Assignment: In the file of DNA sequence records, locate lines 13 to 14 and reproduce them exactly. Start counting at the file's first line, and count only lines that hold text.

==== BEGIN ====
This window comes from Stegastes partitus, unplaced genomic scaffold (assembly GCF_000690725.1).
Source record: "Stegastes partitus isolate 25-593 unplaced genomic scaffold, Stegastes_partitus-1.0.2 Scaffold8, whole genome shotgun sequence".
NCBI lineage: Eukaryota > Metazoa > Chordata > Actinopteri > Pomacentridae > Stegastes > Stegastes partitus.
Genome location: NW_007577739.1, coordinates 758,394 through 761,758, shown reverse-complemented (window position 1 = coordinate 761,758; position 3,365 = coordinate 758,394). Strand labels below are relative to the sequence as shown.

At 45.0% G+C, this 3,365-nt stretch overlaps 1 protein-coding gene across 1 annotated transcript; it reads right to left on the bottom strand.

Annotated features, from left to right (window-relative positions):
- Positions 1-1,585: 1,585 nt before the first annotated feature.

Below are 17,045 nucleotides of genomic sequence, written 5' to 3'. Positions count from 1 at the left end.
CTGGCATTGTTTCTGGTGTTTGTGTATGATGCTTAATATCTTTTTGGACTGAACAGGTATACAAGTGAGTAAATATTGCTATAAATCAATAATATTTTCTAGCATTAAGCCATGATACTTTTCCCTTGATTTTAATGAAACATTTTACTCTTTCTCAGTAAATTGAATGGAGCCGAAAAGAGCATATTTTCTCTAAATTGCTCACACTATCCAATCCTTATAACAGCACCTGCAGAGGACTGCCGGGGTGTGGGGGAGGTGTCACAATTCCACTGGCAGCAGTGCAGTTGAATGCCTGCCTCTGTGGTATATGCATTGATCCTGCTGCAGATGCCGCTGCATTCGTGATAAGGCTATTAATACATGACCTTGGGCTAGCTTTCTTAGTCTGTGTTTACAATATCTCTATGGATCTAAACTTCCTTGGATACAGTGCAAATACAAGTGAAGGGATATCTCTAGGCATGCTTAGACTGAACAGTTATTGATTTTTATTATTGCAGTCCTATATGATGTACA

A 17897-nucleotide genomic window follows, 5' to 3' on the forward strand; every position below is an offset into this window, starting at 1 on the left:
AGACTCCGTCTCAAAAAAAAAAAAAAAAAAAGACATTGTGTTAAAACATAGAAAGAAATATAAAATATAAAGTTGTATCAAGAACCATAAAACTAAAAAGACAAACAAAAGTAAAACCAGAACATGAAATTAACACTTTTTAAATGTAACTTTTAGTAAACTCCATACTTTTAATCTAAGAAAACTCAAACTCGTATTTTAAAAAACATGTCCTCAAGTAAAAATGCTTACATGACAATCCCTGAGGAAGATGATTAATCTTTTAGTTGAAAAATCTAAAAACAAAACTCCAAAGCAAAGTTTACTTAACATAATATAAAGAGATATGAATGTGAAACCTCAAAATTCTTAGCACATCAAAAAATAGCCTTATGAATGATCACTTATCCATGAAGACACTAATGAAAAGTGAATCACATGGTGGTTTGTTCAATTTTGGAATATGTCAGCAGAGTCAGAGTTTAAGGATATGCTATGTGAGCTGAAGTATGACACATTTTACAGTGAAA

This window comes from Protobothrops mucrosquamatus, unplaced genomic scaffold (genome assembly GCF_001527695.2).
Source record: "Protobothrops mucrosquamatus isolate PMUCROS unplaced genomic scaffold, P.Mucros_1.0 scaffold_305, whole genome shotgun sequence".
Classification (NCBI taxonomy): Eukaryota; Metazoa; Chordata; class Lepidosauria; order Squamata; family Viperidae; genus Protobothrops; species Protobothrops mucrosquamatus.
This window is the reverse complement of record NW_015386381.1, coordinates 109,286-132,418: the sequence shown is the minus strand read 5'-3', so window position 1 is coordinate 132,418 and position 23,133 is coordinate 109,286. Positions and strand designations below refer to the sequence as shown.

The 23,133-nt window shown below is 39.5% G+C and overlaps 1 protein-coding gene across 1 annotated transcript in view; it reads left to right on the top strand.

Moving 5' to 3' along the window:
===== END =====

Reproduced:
Source record: "Protobothrops mucrosquamatus isolate PMUCROS unplaced genomic scaffold, P.Mucros_1.0 scaffold_305, whole genome shotgun sequence".
Classification (NCBI taxonomy): Eukaryota; Metazoa; Chordata; class Lepidosauria; order Squamata; family Viperidae; genus Protobothrops; species Protobothrops mucrosquamatus.